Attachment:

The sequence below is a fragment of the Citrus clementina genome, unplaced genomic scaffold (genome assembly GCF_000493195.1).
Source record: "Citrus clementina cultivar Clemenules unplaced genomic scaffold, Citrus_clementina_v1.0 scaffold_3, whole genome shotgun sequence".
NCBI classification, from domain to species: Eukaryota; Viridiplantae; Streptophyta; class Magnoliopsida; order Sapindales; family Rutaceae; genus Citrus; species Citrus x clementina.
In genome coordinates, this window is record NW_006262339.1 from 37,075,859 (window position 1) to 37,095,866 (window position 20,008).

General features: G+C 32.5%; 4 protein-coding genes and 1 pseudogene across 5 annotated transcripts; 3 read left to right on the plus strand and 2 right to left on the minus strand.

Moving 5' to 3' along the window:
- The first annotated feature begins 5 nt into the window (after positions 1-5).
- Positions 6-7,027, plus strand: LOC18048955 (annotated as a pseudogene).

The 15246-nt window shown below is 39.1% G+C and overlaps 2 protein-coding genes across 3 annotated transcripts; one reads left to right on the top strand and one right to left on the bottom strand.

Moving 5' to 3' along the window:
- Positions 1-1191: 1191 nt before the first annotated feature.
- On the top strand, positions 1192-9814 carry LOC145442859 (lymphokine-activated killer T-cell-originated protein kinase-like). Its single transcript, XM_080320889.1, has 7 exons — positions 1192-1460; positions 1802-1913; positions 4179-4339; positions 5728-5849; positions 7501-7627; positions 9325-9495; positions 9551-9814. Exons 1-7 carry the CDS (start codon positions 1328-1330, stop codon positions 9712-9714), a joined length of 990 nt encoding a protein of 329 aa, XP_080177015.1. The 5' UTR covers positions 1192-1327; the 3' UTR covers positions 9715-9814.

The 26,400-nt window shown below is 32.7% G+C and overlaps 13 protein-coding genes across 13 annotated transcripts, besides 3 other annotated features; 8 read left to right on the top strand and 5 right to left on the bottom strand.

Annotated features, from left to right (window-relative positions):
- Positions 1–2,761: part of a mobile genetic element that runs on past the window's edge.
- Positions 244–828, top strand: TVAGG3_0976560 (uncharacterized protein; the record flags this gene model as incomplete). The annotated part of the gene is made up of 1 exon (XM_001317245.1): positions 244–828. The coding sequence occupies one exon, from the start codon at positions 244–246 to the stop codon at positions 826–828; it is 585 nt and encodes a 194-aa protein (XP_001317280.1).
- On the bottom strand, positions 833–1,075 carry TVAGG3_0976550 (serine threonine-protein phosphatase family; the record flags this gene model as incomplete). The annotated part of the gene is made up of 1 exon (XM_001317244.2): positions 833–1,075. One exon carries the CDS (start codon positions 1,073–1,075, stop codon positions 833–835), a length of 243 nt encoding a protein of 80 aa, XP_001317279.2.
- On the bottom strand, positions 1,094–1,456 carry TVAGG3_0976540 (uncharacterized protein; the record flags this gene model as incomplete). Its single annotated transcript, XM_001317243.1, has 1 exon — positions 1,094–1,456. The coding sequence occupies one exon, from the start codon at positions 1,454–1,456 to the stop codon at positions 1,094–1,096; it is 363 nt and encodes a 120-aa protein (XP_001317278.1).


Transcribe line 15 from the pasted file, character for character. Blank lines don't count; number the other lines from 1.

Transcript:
- Positions 1–2,761: part of a mobile genetic element that runs on past the window's edge.